To clarify further, reconciliation is one event in three modes or times–past, present, and future. In the cross and resurrection of Jesus Christ, humanity has been reconciled to God. “It is finished!” In the here-and-now, the benefits of this reconciliation are not fully manifest. The effects of sin remain with us. In the future coming of Christ, God will be all in all; reconciliation and its benefits will be fully actualized in human existence.
NVC’s vision of human existence in which all people exist in connection to one another, themselves, and the “divine,” which we understand as the Triune God, has been accomplished in the past tense of reconciliation. NVC’s vision of human existence in which every person’s needs (as defined above) are met simultaneously has been accomplished in the cross and resurrection of Christ as well. This existence will be manifest fully in all creation in the eschaton. In this “time between the times,” we are called to live into this vision of human life. In Barth’s words, we are called to become who we are. Acknowledging the inevitable incompleteness of this work in the present does not need to lead toward apathy. Instead, it can sustain us with hope as we seek to be human in our relationships, and more specifically, as pastors and church members seek to communicate with each other in a way that conforms to the image of God in Jesus Christ.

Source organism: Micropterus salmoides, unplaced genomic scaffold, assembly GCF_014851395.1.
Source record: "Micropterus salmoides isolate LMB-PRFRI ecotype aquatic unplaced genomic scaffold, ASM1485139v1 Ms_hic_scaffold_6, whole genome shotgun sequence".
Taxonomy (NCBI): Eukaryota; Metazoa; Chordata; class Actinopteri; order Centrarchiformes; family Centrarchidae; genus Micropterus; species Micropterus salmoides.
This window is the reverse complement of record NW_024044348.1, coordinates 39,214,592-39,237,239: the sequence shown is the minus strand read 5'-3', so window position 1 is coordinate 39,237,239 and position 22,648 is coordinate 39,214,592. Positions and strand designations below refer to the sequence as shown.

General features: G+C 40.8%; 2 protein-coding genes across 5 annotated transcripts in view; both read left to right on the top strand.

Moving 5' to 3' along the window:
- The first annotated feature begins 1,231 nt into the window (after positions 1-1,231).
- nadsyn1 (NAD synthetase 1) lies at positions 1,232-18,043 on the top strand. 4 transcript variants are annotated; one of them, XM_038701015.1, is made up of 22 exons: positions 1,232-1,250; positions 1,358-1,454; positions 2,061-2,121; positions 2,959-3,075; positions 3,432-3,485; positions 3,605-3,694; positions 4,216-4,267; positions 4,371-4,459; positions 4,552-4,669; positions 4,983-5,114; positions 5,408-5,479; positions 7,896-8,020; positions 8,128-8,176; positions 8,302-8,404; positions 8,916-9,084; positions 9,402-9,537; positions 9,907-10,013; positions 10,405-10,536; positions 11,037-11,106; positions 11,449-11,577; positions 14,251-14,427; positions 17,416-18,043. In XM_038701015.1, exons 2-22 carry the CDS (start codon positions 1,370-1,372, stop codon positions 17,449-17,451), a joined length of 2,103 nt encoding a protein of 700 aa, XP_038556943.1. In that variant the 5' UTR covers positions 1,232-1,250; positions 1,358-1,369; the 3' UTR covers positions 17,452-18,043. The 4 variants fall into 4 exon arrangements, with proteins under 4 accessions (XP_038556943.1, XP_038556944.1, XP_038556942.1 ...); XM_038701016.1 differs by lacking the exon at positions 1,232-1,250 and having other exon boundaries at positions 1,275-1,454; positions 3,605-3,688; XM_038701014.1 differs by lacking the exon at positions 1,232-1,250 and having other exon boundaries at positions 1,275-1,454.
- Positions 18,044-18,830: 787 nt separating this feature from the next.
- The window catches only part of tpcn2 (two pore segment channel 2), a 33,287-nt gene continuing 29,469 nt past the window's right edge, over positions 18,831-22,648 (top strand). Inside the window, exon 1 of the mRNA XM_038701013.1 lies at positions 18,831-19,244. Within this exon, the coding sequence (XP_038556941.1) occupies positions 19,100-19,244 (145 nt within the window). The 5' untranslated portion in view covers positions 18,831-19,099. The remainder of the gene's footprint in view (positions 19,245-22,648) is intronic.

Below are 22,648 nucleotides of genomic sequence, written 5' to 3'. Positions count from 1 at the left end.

Barth, Karl (1960). Church Dogmatics: Volume III, The Doctrine of Creation, Part 2. Edinburgh: T & T Clark.
Hunsinger, Deborah van Deusen (2006). Pray Without Ceasing: Revitalizing Pastoral Care. Grand Rapids, MI: Eerdmans.
Rosenberg, Marshall (2003). Nonviolent Communication: A Language of Life. Encinitas, CA: Puddle Dancer Press.
1 In writing this article, I am indebted to Deborah van Deusen Hunsinger, Associate Professor of Pastoral Theology at Princeton Theological Seminary, who has noted the conceptual connection between nonviolent communication and Karl Barth’s theological anthropology. An in-depth, interdisciplinary work, tentatively titled, Compassionate Communication as a Christian Spiritual Practice, will be forthcoming, co-authored by Hunsinger and me.